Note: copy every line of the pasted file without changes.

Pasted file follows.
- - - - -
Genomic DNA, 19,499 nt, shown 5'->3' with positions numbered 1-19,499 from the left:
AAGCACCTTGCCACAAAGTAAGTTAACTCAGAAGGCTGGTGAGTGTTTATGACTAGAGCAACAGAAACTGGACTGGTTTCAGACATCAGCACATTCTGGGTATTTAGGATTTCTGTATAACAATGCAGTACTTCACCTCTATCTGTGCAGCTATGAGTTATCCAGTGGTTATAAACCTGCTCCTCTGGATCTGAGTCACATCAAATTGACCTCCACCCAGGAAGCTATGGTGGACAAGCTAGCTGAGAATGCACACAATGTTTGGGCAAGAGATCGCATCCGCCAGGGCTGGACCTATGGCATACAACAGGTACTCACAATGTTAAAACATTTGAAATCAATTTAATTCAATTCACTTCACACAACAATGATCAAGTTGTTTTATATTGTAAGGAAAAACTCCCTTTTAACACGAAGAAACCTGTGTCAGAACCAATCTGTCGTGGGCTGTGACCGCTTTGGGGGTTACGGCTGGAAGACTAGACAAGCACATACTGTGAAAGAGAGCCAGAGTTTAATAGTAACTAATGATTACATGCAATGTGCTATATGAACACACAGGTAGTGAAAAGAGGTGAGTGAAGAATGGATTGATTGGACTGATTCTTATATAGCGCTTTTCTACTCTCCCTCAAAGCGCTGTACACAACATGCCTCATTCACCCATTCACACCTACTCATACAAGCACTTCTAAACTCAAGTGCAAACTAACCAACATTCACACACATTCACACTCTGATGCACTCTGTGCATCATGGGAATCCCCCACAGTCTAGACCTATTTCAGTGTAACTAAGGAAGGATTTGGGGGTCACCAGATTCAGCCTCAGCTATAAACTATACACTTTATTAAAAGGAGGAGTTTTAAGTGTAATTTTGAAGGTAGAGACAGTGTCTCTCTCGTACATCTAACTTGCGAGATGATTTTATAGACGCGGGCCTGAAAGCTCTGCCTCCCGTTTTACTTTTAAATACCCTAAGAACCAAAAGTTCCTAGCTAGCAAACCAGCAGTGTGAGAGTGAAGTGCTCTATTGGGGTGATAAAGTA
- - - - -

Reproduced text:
Genomic DNA, 19,499 nt, shown 5'->3' with positions numbered 1-19,499 from the left:
AAGCACCTTGCCACAAAGTAAGTTAACTCAGAAGGCTGGTGAGTGTTTATGACTAGAGCAACAGAAACTGGACTGGTTTCAGACATCAGCACATTCTGGGTATTTAGGATTTCTGTATAACAATGCAGTACTTCACCTCTATCTGTGCAGCTATGAGTTATCCAGTGGTTATAAACCTGCTCCTCTGGATCTGAGTCACATCAAATTGACCTCCACCCAGGAAGCTATGGTGGACAAGCTAGCTGAGAATGCACACAATGTTTGGGCAAGAGATCGCATCCGCCAGGGCTGGACCTATGGCATACAACAGGTACTCACAATGTTAAAACATTTGAAATCAATTTAATTCAATTCACTTCACACAACAATGATCAAGTTGTTTTATATTGTAAGGAAAAACTCCCTTTTAACACGAAGAAACCTGTGTCAGAACCAATCTGTCGTGGGCTGTGACCGCTTTGGGGGTTACGGCTGGAAGACTAGACAAGCACATACTGTGAAAGAGAGCCAGAGTTTAATAGTAACTAATGATTACATGCAATGTGCTATATGAACACACAGGTAGTGAAAAGAGGTGAGTGAAGAATGGATTGATTGGACTGATTCTTATATAGCGCTTTTCTACTCTCCCTCAAAGCGCTGTACACAACATGCCTCATTCACCCATTCACACCTACTCATACAAGCACTTCTAAACTCAAGTGCAAACTAACCAACATTCACACACATTCACACTCTGATGCACTCTGTGCATCATGGGAATCCCCCACAGTCTAGACCTATTTCAGTGTAACTAAGGAAGGATTTGGGGGTCACCAGATTCAGCCTCAGCTATAAACTATACACTTTATTAAAAGGAGGAGTTTTAAGTGTAATTTTGAAGGTAGAGACAGTGTCTCTCTCGTACATCTAACTTGCGAGATGATTTTATAGACGCGGGCCTGAAAGCTCTGCCTCCCGTTTTACTTTTAAATACCCTAAGAACCAAAAGTTCCTAGCTAGCAAACCAGCAGTGTGAGAGTGAAGTGCTCTATTGGGGTGATAAAGTA